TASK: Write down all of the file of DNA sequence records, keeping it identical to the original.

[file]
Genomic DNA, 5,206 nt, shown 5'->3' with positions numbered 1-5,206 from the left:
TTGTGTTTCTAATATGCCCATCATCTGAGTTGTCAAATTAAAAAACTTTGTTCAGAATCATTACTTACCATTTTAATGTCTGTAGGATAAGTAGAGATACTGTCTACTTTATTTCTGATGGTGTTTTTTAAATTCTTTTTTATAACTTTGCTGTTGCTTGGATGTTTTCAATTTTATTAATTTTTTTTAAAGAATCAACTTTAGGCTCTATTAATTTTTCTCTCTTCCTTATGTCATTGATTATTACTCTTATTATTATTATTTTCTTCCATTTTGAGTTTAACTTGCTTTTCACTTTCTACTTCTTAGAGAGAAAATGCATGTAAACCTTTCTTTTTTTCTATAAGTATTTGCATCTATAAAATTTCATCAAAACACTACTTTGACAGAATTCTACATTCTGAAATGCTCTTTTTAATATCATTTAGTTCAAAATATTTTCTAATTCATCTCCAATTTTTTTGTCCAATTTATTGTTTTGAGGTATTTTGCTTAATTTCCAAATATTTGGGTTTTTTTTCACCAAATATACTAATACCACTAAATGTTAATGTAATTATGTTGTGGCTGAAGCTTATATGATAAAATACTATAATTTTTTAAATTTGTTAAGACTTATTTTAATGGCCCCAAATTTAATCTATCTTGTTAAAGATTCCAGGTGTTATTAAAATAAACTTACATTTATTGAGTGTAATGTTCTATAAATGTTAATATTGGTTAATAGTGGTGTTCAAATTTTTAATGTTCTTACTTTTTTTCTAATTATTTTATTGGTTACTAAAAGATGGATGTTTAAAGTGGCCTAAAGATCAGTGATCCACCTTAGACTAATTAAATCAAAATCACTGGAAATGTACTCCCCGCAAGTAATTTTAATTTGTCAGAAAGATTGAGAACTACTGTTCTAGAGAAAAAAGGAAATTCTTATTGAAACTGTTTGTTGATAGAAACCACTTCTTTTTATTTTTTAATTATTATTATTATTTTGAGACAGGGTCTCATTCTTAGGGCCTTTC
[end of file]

Genomic DNA, 5,206 nt, shown 5'->3' with positions numbered 1-5,206 from the left:
TTGTGTTTCTAATATGCCCATCATCTGAGTTGTCAAATTAAAAAACTTTGTTCAGAATCATTACTTACCATTTTAATGTCTGTAGGATAAGTAGAGATACTGTCTACTTTATTTCTGATGGTGTTTTTTAAATTCTTTTTTATAACTTTGCTGTTGCTTGGATGTTTTCAATTTTATTAATTTTTTTTAAAGAATCAACTTTAGGCTCTATTAATTTTTCTCTCTTCCTTATGTCATTGATTATTACTCTTATTATTATTATTTTCTTCCATTTTGAGTTTAACTTGCTTTTCACTTTCTACTTCTTAGAGAGAAAATGCATGTAAACCTTTCTTTTTTTCTATAAGTATTTGCATCTATAAAATTTCATCAAAACACTACTTTGACAGAATTCTACATTCTGAAATGCTCTTTTTAATATCATTTAGTTCAAAATATTTTCTAATTCATCTCCAATTTTTTTGTCCAATTTATTGTTTTGAGGTATTTTGCTTAATTTCCAAATATTTGGGTTTTTTTTCACCAAATATACTAATACCACTAAATGTTAATGTAATTATGTTGTGGCTGAAGCTTATATGATAAAATACTATAATTTTTTAAATTTGTTAAGACTTATTTTAATGGCCCCAAATTTAATCTATCTTGTTAAAGATTCCAGGTGTTATTAAAATAAACTTACATTTATTGAGTGTAATGTTCTATAAATGTTAATATTGGTTAATAGTGGTGTTCAAATTTTTAATGTTCTTACTTTTTTTCTAATTATTTTATTGGTTACTAAAAGATGGATGTTTAAAGTGGCCTAAAGATCAGTGATCCACCTTAGACTAATTAAATCAAAATCACTGGAAATGTACTCCCCGCAAGTAATTTTAATTTGTCAGAAAGATTGAGAACTACTGTTCTAGAGAAAAAAGGAAATTCTTATTGAAACTGTTTGTTGATAGAAACCACTTCTTTTTATTTTTTAATTATTATTATTATTTTGAGACAGGGTCTCATTCTTAGGGCCTTTC